To be sure, it is important that all design workers have the right to self-advocate, establish boundaries and even turn down clients. They may reject a project on a case-by-case basis if they don’t have enough bandwidth or don’t think it is a good fit for them. However, with this decision, the court has given 303 Creative LLC—and by extension, all creative businesses—carte blanche permission to discriminate against an entire population. That is a bridge too far.
Transparency with clients
In a world where LGBTQ+ individuals and other marginalized groups may be concerned about whether a creative business will take on their project, design leaders should also be intentional about what they are communicating to current and potential clients. It is essential that we do not let this decision come to represent the creative and design field at large. We can no longer take for granted that clients will assume we will serve them. Instead, we can make it known through our hiring practices, advertising and even direct statements on our websites and client materials that these communities have our support, regardless of what the Supreme Court has said.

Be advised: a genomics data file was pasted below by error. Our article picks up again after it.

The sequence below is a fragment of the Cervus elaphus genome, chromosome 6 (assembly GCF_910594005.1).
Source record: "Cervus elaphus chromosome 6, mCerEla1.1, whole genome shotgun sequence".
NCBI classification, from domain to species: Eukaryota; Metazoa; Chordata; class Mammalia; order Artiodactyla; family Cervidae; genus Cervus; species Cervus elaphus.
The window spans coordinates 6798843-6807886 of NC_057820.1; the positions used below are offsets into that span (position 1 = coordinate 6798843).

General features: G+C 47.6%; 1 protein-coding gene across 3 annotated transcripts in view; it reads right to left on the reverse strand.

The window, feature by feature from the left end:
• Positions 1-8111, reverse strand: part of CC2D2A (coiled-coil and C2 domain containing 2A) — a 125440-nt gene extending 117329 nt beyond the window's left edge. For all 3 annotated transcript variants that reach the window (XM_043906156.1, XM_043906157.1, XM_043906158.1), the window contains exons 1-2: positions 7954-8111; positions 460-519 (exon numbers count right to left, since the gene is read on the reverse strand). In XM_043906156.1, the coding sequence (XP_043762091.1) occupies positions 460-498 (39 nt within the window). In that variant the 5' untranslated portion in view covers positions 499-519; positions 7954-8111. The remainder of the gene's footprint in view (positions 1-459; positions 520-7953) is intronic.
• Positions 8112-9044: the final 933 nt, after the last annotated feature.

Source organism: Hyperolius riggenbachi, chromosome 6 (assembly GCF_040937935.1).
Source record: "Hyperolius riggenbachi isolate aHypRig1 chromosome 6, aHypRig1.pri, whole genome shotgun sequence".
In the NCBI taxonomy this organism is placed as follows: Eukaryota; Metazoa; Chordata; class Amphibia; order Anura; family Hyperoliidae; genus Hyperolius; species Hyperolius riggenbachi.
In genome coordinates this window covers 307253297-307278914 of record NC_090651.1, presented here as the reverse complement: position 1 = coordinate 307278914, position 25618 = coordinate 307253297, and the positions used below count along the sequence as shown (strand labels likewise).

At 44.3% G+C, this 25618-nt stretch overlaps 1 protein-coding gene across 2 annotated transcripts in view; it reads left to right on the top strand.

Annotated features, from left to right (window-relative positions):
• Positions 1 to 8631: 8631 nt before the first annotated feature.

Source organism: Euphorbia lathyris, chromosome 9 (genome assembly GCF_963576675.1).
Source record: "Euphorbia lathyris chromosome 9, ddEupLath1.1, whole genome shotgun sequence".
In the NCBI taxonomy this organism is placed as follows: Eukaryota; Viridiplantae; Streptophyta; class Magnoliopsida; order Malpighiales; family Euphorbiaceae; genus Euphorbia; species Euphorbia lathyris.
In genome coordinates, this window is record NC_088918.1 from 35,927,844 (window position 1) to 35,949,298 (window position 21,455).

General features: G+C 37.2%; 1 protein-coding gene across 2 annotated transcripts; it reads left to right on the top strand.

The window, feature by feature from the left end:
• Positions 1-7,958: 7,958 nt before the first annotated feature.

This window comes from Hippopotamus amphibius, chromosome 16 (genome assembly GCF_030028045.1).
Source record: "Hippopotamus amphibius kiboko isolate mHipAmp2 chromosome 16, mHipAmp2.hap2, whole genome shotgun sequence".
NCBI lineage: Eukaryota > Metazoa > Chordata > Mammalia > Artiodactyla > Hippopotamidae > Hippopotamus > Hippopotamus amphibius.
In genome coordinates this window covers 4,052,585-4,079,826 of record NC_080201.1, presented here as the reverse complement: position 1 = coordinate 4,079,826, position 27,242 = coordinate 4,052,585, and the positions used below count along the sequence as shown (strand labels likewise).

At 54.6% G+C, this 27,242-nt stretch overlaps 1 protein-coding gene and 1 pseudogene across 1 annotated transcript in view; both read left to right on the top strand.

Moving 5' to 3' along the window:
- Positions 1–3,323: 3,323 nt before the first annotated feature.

Our field spans so many industries including architecture, fashion, writing, interior design and endless other related roles. We are multifaceted, comprised of people of different religions, sexual orientations, races, genders and other elements of identity. This field and our society are made better by these differences. Though the Supreme Court ruling seeks to undermine this fact, it cannot change how we choose to treat one another.